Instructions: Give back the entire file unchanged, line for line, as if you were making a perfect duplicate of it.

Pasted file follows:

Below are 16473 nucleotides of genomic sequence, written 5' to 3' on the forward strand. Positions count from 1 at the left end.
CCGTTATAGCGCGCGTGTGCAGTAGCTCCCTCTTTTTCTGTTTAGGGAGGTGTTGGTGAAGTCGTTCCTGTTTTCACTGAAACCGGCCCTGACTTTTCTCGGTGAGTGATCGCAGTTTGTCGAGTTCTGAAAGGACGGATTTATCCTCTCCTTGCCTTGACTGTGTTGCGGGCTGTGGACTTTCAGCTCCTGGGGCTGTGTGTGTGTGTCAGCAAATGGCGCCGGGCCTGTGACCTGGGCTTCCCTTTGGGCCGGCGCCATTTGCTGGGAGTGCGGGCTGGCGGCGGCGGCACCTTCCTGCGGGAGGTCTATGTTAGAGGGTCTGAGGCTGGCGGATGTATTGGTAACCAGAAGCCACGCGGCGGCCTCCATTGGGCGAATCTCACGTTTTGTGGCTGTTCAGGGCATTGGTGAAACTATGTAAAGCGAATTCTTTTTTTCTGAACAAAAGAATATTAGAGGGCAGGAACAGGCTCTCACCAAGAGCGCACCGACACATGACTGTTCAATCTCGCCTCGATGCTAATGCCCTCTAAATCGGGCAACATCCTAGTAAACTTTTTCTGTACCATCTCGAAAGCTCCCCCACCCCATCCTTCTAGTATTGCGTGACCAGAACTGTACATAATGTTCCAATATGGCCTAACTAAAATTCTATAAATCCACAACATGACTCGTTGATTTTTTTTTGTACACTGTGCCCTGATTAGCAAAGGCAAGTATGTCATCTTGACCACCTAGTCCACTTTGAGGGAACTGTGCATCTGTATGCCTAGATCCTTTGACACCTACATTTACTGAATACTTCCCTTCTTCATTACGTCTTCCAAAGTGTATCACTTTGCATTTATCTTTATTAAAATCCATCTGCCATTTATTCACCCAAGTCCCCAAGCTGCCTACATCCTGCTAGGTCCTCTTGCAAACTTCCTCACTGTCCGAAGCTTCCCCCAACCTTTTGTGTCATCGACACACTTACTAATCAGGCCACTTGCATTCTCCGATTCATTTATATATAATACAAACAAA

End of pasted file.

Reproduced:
Below are 16473 nucleotides of genomic sequence, written 5' to 3' on the forward strand. Positions count from 1 at the left end.
CCGTTATAGCGCGCGTGTGCAGTAGCTCCCTCTTTTTCTGTTTAGGGAGGTGTTGGTGAAGTCGTTCCTGTTTTCACTGAAACCGGCCCTGACTTTTCTCGGTGAGTGATCGCAGTTTGTCGAGTTCTGAAAGGACGGATTTATCCTCTCCTTGCCTTGACTGTGTTGCGGGCTGTGGACTTTCAGCTCCTGGGGCTGTGTGTGTGTGTCAGCAAATGGCGCCGGGCCTGTGACCTGGGCTTCCCTTTGGGCCGGCGCCATTTGCTGGGAGTGCGGGCTGGCGGCGGCGGCACCTTCCTGCGGGAGGTCTATGTTAGAGGGTCTGAGGCTGGCGGATGTATTGGTAACCAGAAGCCACGCGGCGGCCTCCATTGGGCGAATCTCACGTTTTGTGGCTGTTCAGGGCATTGGTGAAACTATGTAAAGCGAATTCTTTTTTTCTGAACAAAAGAATATTAGAGGGCAGGAACAGGCTCTCACCAAGAGCGCACCGACACATGACTGTTCAATCTCGCCTCGATGCTAATGCCCTCTAAATCGGGCAACATCCTAGTAAACTTTTTCTGTACCATCTCGAAAGCTCCCCCACCCCATCCTTCTAGTATTGCGTGACCAGAACTGTACATAATGTTCCAATATGGCCTAACTAAAATTCTATAAATCCACAACATGACTCGTTGATTTTTTTTTGTACACTGTGCCCTGATTAGCAAAGGCAAGTATGTCATCTTGACCACCTAGTCCACTTTGAGGGAACTGTGCATCTGTATGCCTAGATCCTTTGACACCTACATTTACTGAATACTTCCCTTCTTCATTACGTCTTCCAAAGTGTATCACTTTGCATTTATCTTTATTAAAATCCATCTGCCATTTATTCACCCAAGTCCCCAAGCTGCCTACATCCTGCTAGGTCCTCTTGCAAACTTCCTCACTGTCCGAAGCTTCCCCCAACCTTTTGTGTCATCGACACACTTACTAATCAGGCCACTTGCATTCTCCGATTCATTTATATATAATACAAACAAA